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60 Mueller, P.A., 1971, Geochemistry and geochr onology of the mafic rocks of the southern Beartooth Mountains, Montana and Wyoming, Ph.D. dissertation, Rice University, Houston, TX, 58 p. Mueller, P.A., and Rogers, J.J.W., 1973, Secu lar chemical variation in a series of Precambrian mafic rocks, Beartooth Mountains, Montana and Wyoming: Geological Society of Amer ica Bulletin, v. 84, p. 3645-3652. Mueller, P.A., and Wooden, J.L., 1988, Evid ence for Archean subduction and crustal recycling, Wyoming province: Geology, v.16, p. 871-874. Mueller, P.A., Shuster, R.D., Wooden, J.L ., Erslev, E.A., Bowes, D.R., 1993, Age and composition of Archean crystalline rock s from the southern Madison Range, Montana: implications for crustal evolu tion in the Wyoming craton: Geological Society of America Bulletin, v. 105, p. 437-446. Mueller, P. A., Heatherington, A. L., DArc y, K. A., Wooden, J. L., Nutman, A.P., 1996, Contrasts between Sm-Nd whole-rock and U-Pb zircon systematics in the Tobacco Root batholith, Montana: implications for the determination of crustal age provinces: Tectonophysics, v. 265, p. 169-179. Mueller, P.A, Heatherington, A.L., Kell y, D.M., Wooden J.L., and Mogk, D.W., 2002, Paleoproterozoic crust with the Great Falls tectonic zone: implications for the assembly of southern Laurentia: Geol ogical Society of America, v.30, no. 2, p. 127-130. Mueller, P.A., Burger, H.R., Wooden, J.L., Heatherington, A.L., Mogk, D.W., and DArcy, K., 2004, Age and evolution of th e Precambrian crust of the Tobacco Root Mountains, Montana, in Brady, J.B., Burger, H.R., Cheney, J.T., and Harms, T.A., eds., Precambrian geology of the Tobacco Root Mountains, Montana: Boulder, Colorado, Geological Society of America Special Paper 377, p. 181-202. Mueller, P.A, and Frost, C.D., 2006, the Wy oming province: a distinctive Archean craton in Laurentian North America: Canadian Journal of Earth Science, v. 43, p.13911397. ONeill, J. M., and Christiansen, R. L., 2004, Geologic Map of the Hebgen Lake Quadrangle, Beaverhead, Madison, and Ga llatin Counties, Montana, Park and Teton Counties, Wyoming, and Clark a nd Fremont Counties, Idaho: U.S. Geological Survey Scientific Investig ations Map 2816, 1 plate, scale 1:100,000. Park, J.K., 1981, Paleomagnetism of the La te Proterozoic sills in the Tsezotene Formation, Mackenzie Mountains, Northw est Territories, Canada: Canadian Journal of Earth Sciences, v. 18, p. 1572-1580.

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61 Park, J.K., Buchan, K.L., and Harlan, S ., 1994 A proposed giant radiating dyke swarm fragmented by the separation of Laurentia and Australia based on Paleomagnetism of ca. 780 Ma mafic intrus ions in western No rth America: Earth and Planetary Science Letters, v. 132, p. 129-139. Pearce, J.A., and Cann, J.R., 1973, Tectonic sett ing of basic volcanic rocks determined using trace element analyses: Earth and Planetary Science Letters, v. 19, p. 290 300. Plank, T., and Langmuir, C.H., 1988, An evalua tion of the global variation in the major element chemistry of arc basalts: Eart h and Planetary Science Letters, v. 90, p. 349-370. Prinz, M., 1964, Geologic evolution of the Beartooth Mountains, Montana and Wyoming, Part 5: Mafic dike swarms of the s outhern Beartooth Mountains, Geological Society of America Bulletin, v. 75, p. 1217-1248. Reid, R.R., 1963, Metamorphic rocks of the northern Tobacco Root Mountains, Madison County, Montana: Geological Societ y of America Bulletin, v.74, p. 293-305. Rollinson, H., 1993, Using geochemical data: evaluation, presentation, interpretation. Pearson-Prentice Hall, UK, 352 p. Schmitz, M.D., Wirth, K.R., Craddock, J.P., 1995, Major and trace element geochemistry of Early Proterozoic mafic dykes of north ern Minnesota and southwestern Ontario in Physics and Chemistry of Dykes: A. A. Balkema, Rotterdam, Netherlands, 337 p. Snyder, G.L., Hughes, D.J., Hall R. P., Ludw ig, K.R., 1989, Distribution of Precambrian mafic intrusives penetrating some Archean rocks of western North America, U.S Geological Survey Open-File Report, p. 89-125. Stevenson, R.K. and Patchett, P.J., 1990, Imp lications for the evol ution of continental crust from Hf isotopic systematics of Archean detrital zircons. Geochimica Cosmochimica Acta, v. 54, p1683-1698. Sun, S.S. and McDonough, W.F., 1989, Chemical and isotopic systematics of oceanic basalts: implications for man tle composition and processes: in Saunders, A.D., Norry, M.J. (editors), Magmatism in O cean Basins, Geological Society Special Publication 42. p. 313-345. Wooden, J.L., 1975, Geochemistry and Rb-Sr geochronology of Precambrian mafic dikes from the Beartooth, Ruby Range, and Tobacco Root Mountains, Montana. Ph.D. dissertation, University of North Carolina, Chapel Hill, NC. 194 p.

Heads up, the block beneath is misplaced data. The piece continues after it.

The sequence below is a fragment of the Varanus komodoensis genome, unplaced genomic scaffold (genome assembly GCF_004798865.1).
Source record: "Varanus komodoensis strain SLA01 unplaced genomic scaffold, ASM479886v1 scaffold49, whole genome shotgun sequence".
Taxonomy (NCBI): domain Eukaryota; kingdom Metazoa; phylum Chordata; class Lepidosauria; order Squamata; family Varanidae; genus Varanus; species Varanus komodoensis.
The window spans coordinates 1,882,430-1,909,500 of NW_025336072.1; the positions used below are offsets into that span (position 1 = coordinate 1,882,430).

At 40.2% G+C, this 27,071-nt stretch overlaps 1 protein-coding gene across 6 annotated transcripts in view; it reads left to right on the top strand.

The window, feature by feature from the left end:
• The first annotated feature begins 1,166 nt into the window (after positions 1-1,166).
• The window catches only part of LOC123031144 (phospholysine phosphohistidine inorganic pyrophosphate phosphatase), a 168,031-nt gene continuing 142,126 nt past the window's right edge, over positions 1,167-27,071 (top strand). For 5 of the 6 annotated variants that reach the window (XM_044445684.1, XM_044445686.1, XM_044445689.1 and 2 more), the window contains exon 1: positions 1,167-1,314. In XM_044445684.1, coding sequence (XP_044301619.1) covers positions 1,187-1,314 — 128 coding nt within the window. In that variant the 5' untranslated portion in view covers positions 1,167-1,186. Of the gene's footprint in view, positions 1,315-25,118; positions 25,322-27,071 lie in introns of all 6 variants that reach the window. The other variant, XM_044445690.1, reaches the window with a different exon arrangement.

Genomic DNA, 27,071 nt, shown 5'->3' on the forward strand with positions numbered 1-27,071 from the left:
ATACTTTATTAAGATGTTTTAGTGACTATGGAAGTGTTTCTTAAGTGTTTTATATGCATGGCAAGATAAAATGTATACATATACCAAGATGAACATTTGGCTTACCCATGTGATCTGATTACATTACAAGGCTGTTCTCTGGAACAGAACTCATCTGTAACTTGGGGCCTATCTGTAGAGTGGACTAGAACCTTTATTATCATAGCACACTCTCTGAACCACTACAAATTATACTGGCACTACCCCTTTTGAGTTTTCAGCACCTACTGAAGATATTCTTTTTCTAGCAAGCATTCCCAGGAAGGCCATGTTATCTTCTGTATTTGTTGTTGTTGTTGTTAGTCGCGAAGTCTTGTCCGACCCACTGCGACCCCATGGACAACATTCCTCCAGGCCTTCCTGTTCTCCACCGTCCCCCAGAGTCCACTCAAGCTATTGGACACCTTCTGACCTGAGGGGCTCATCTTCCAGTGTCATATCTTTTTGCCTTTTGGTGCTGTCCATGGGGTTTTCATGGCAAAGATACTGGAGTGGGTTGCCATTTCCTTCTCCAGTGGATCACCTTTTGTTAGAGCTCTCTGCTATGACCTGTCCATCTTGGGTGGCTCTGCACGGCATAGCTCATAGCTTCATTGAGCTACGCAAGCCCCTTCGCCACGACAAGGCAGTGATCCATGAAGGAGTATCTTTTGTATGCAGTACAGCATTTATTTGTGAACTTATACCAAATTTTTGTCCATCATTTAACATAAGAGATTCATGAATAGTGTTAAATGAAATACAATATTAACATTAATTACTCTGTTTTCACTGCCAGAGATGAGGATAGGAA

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62 Wooden, J.L., Vitaliano, C.T., Koehler, S.W., and Ragland, P.C., 1978, The late Precambrian mafic dikes of the southe rn Tobacco Root Mountains, Montana: geochemistry, Rb-Sr geochronology and relatio nship to belt tectonics : Canadian Journal of Earth Sciences, v. 15, no.4, p. 467-479. Wooden, J.L., Mueller, P.A., Hunt, D.K., Bo wes, D.R., 1982, Geochemistry and Rb-Sr geochronology of Archean rocks from the in terior pf the southeastern Beartooth Mountains, Montana and Wyoming: M ontana Bureau of Mines and Geology, Special Publication 84, p. 45-55. Wooden J.L., and Mueller, P.A., 1988, Pb, Sr, and Nd isotopic compositions of a Late Archean, igneous rocks, eastern Beartoot h Mountains: implications for crust mantle evolution: Earth and Plan etary Science Letters, v. 87, p.59-72. Zindler, A. and Hart, S. 1986, Chemical geodynamics: Annual Review of Earth and Planetary Sciences, v. 14, p. 493-571.

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63 BIOGRAPHICAL SKETCH Joshua Richards was born in Indianapolis Indiana in 1974. He attended Center Grove High School in Greenwood, Indiana in 1992. After hi gh school, he joined the United States Navy in 1994. After serving his tour of duty, he bega n his undergraduate studies in chemistry at Indiana University-Purdue University at Indi anapolis (IUPUI) in 1997. In 2000, he changed his major to geology and graduated with his Bachel or of Arts in 2004. In August of 2004, he began his graduate studies at the Univ ersity of Florida in the depart ment of geological sciences. In August 2007, he received his Master of Science in geology.